In my previous article titled "Causes and Effects of Indoor Air Pollution," I primarily talked about indoor pollution, its causes and effects and did not focus much on outdoor pollution. Outdoor air pollution is the type of air pollution we are used to, like smog, sulfur dioxide, carbon monoxide, and lead. These chemicals can have dangerous effects on our health as humans, but they can also cause damage to the environment which makes the resources we use, like food and water, dangerous to consume.
One example of that is acid rain, rain that contains harmful amounts of nitric and sulfuric acids. These acids are formed by the nitrogen oxides and sulfur oxides that are released into the atmosphere when fossil fuels are burned. As always, what goes up must come down and these acids fall to the Earth either as wet precipitation (rain, snow, or fog) or dry precipitation (gas and particulates). Acid rain damages trees and causes soils and water bodies to acidify, making the water unsuitable for fish and other wildlife. It also speeds the decay of buildings, statues, and sculptures.
If a body of water has a high concentration of nutrients (like nitrogen) that stimulates the growth of algae it is called eutrophication. It can cause fish kills and loss of plant and animal diversity. Although eutrophication is a natural process in the aging of lakes and some estuaries, human activities can greatly accelerate eutrophication by increasing the rate at which nutrients enter aquatic ecosystems. Air emissions of nitrogen oxides from power plants, cars, trucks, and other sources contribute to the amount of nitrogen entering aquatic ecosystems.
A familiar effect of air pollution is haze. Haze is caused when sunlight encounters tiny pollution particles in the air. It obscures the clarity, color, texture, and form of what we see. Some haze-causing pollutants (mostly fine particles) are directly emitted to the atmosphere by sources such as power plants, industrial facilities, trucks and automobiles, and construction activities. Others are formed when gases emitted to the air (such as sulfur dioxide and nitrogen oxides) form particles as they are carried downwards.
Toxic pollutants in the air, or deposited on soils or surface waters, can impact wildlife in a number of ways. Like humans, animals can experience health problems if they are exposed to sufficient concentrations of air toxins over time. Studies show that air toxins are contributing to birth defects, reproductive failure, and disease in animals. Persistent toxic air pollutants (those that break down slowly in the environment) are of particular concern in aquatic ecosystems. These pollutants accumulate in sediments and may become more apparent in tissues of animals at the top of the food chain to concentrations many times higher than in the water or air because they have been consistently consuming the pollutants.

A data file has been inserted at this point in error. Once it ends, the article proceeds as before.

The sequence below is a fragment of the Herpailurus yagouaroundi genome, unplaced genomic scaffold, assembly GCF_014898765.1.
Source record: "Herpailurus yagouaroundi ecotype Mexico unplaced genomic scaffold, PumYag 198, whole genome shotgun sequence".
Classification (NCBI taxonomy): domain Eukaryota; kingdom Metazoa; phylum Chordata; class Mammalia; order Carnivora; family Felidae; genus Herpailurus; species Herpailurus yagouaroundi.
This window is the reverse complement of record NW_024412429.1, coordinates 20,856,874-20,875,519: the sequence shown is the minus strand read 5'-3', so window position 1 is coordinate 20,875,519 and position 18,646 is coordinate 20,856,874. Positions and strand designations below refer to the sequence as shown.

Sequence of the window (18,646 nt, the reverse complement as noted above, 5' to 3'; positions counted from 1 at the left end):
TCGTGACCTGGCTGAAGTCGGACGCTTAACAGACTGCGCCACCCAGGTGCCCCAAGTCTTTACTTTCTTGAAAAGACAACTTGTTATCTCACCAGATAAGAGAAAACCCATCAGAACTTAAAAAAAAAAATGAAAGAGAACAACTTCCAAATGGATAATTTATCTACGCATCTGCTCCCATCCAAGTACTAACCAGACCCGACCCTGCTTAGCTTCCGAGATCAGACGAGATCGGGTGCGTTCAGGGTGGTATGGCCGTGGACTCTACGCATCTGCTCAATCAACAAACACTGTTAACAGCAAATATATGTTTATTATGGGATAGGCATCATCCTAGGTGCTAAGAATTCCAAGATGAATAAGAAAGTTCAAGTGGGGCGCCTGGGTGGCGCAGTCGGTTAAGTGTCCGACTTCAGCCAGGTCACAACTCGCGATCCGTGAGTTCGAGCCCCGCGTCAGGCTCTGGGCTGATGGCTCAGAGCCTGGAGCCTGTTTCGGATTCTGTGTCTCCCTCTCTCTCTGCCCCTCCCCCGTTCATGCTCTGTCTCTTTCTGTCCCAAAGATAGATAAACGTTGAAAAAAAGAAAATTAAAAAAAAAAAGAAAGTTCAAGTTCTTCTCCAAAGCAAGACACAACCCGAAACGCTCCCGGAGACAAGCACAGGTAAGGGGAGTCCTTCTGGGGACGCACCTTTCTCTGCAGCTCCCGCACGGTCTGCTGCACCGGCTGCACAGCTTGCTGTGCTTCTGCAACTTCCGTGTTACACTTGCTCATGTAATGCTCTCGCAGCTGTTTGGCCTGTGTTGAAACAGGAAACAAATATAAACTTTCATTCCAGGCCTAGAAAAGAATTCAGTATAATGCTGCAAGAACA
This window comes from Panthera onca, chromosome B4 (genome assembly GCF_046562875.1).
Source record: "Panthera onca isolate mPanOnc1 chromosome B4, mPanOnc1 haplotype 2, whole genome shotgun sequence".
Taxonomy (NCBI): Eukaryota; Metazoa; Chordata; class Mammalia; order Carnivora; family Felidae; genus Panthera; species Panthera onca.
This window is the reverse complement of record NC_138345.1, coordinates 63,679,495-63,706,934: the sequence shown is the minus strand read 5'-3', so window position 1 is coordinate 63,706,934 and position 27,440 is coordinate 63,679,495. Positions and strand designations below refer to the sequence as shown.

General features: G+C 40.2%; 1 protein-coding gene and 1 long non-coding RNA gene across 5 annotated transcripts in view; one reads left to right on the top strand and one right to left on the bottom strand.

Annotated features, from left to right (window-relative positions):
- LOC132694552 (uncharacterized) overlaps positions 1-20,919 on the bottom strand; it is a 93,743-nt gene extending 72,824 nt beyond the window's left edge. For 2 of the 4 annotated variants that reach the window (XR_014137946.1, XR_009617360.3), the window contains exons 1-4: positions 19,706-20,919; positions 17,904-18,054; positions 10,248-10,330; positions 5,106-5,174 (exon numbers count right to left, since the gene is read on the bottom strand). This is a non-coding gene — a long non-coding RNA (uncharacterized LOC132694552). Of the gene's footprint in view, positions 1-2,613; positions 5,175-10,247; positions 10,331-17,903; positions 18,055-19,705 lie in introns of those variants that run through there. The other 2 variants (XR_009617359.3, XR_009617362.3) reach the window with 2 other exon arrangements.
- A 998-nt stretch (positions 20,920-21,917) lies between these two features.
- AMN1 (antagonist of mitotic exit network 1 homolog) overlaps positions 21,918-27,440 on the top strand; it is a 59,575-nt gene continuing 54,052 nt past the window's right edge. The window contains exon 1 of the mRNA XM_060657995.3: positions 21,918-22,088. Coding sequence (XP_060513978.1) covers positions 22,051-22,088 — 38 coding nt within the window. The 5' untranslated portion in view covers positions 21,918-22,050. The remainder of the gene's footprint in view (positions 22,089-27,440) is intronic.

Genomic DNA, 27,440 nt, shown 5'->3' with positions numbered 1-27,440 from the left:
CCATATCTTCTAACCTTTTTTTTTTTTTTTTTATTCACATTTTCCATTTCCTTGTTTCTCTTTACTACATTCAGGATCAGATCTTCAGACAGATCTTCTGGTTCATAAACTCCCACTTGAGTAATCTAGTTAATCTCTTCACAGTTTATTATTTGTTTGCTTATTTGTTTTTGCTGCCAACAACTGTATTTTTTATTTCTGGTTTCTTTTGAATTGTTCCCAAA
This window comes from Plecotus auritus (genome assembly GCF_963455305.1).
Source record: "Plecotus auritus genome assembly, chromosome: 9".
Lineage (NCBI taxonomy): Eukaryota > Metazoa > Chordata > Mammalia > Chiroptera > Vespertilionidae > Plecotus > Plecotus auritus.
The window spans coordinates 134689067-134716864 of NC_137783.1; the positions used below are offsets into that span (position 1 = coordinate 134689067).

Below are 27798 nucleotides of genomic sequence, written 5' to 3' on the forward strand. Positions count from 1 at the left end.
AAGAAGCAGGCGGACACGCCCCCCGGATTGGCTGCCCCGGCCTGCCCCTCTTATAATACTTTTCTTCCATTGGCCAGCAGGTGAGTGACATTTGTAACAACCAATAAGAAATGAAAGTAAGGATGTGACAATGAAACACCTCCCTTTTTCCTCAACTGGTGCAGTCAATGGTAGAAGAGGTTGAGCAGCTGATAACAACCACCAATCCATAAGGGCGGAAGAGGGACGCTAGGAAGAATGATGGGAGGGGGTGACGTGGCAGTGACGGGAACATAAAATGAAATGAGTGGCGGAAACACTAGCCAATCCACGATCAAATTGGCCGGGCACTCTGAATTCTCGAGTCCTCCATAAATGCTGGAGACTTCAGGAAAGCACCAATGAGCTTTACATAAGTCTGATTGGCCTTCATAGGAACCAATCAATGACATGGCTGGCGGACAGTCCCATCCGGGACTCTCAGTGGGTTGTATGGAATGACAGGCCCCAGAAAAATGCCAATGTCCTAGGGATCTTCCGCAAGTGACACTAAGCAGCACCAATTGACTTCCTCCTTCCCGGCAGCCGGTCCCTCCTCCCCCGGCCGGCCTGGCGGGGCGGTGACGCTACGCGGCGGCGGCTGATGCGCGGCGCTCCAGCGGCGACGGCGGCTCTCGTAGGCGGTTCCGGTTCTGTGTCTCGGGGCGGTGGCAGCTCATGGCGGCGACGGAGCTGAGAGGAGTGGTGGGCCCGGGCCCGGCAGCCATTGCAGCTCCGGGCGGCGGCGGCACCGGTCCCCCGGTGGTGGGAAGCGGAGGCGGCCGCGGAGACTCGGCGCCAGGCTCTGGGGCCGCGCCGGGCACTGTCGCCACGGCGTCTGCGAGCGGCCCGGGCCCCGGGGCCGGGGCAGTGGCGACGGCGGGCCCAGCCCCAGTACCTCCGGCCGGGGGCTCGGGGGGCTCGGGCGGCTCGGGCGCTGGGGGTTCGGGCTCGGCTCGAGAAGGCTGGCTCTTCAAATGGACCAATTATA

Another effect air pollution has on the environment is ozone depletion. Ozone is a gas that occurs both at ground-level and in the Earth's upper atmosphere, a.k.a. the stratosphere. At ground level, ozone is a pollutant that can harm human health. In the stratosphere, however, ozone forms a layer that protects life on earth from the sun's harmful ultraviolet (UV) rays. But this "good" ozone is gradually being destroyed by man-made chemicals referred to as ozone-depleting substances, including chlorofluorocarbons, hydro-chlorofluorocarbons, and halons. These substances were formerly used and sometimes still are used in coolants, foaming agents, fire extinguishers, solvents, pesticides, and aerosol propellants. Thinning of the protective ozone layer can cause increased amounts of UV radiation to reach the Earth, which can lead to more cases of skin cancer, cataracts, and impaired immune systems. UV can also damage sensitive crops, such as soybeans, and reduce crop yields.
Speaking of damage to food, air pollution can also damage crops and trees in a variety of other ways. Ground-level ozone can lead to reductions in agricultural crop and commercial forest yields, reduced growth and survival rate of tree seedlings, and increased plant susceptibility to disease, pests and other environmental stresses (such as harsh weather). As described above, crop and forest damage can also result from acid rain and from increased UV radiation caused by ozone depletion.
The most concerning effect of air pollution on the environment is global climate change. The Earth's atmosphere contains a delicate balance of naturally occurring gases that trap some of the sun's heat near the Earth's surface. This "greenhouse effect" keeps the Earth's temperature stable. Unfortunately, evidence is increasingly showing that humans have disturbed this natural balance by producing large amounts of some of these greenhouse gases, including carbon dioxide and methane. As a result, the Earth's atmosphere appears to be trapping more of the sun's heat, causing the Earth's average temperature to rise - a phenomenon known as global warming. Many scientists believe that global warming could have significant impacts on human health, agriculture, water resources, forests, wildlife, and coastal areas. Click on the photo to learn more about the social and economic impacts of climate change.